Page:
Cryptocurrency News

El Salvador’s bitcoin adoption could jeopardize IMF talks: JP Morgan



JPMorgan is the latest source to respond to El Salvador’s decision to adopt bitcoin (BTC) as a legal currency within the country.

in client note tweeted By @DocumentingBTC, the United States banking giant said that the adoption of BTC by El Salvador as a legal tender parallel to the US dollar has brought little economic benefit.

El Salvador’s parliament passed a historic bill on Thursday Recognize bitcoin as legal tender. The “Bitcoin Law” bill was passed with an overwhelming majority of 62 out of 84 votes.

Commenting on the move, a JPMorgan client note stated:

“With dollarization in the early 2000s, this move is not driven by sustainability concerns, but rather growth-oriented. […] But it is difficult to see any tangible economic benefits associated with the adoption of bitcoin as another form of legal tender, and it could jeopardize negotiations with the IMF.”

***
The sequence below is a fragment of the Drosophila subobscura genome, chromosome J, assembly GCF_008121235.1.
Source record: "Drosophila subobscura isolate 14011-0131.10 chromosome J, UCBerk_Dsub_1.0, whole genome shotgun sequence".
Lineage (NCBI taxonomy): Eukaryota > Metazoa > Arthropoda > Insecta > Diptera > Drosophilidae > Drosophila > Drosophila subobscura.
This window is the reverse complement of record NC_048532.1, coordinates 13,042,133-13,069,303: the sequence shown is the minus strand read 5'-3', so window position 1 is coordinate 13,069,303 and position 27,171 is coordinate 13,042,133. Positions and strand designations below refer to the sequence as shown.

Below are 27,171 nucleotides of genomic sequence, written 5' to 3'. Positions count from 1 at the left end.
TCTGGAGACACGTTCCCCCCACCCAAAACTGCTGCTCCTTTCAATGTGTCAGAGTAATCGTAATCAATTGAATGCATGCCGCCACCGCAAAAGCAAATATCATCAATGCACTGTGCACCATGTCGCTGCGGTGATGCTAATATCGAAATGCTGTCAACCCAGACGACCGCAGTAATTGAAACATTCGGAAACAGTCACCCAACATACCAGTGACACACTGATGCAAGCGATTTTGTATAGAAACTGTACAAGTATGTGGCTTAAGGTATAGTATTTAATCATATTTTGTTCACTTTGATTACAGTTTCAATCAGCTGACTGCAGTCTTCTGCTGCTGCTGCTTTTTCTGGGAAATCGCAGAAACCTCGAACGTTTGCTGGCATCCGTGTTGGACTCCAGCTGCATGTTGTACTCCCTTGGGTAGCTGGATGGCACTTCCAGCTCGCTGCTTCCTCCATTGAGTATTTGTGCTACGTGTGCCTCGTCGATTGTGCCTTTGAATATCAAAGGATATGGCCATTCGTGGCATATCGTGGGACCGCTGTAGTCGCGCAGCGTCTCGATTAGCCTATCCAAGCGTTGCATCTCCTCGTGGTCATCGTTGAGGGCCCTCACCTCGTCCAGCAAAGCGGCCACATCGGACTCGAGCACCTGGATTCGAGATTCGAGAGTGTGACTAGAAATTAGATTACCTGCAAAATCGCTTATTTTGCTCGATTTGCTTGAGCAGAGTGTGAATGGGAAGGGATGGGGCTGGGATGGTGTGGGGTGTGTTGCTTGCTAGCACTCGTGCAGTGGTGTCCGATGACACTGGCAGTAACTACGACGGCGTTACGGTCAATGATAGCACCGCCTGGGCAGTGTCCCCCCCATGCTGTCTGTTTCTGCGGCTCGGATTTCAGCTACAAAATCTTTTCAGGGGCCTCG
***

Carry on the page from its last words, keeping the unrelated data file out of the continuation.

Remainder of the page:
Facing a potential $3.2 billion budget deficit in 2021, El Salvador is reportedly in talks with the International Monetary Fund for a $1 billion funding program.

Given the IMF’s role in providing access to external debt for countries like El Salvador, JPMorgan’s comments echo similar sentiments supported by other market commentators as to the potential impacts of the BTC adoption move.

Indeed, the IMF itself has raised developmental issues by telling El Salvador to adopt bitcoin as legal tender. significant legal and financial implications.

related: IMF Plans to Meet with El Salvador’s President, Potentially Discussing Move to Adopt Bitcoin

Earlier on Friday, Benot Coure, Head of the Innovation Hub at the Bank for International Settlements, described El Salvador’s actions as “interesting experimentKure, a well-known bitcoin critic once called BTC The “Rogue Spawn” of the 2008 Global Financial Crisis.

Meanwhile, the Basel Committee on Banking Supervision on Thursday Bitcoin is classified in its highest risk category Advising banks to hold $1 of capital for every $1 worth of bitcoins held in custody.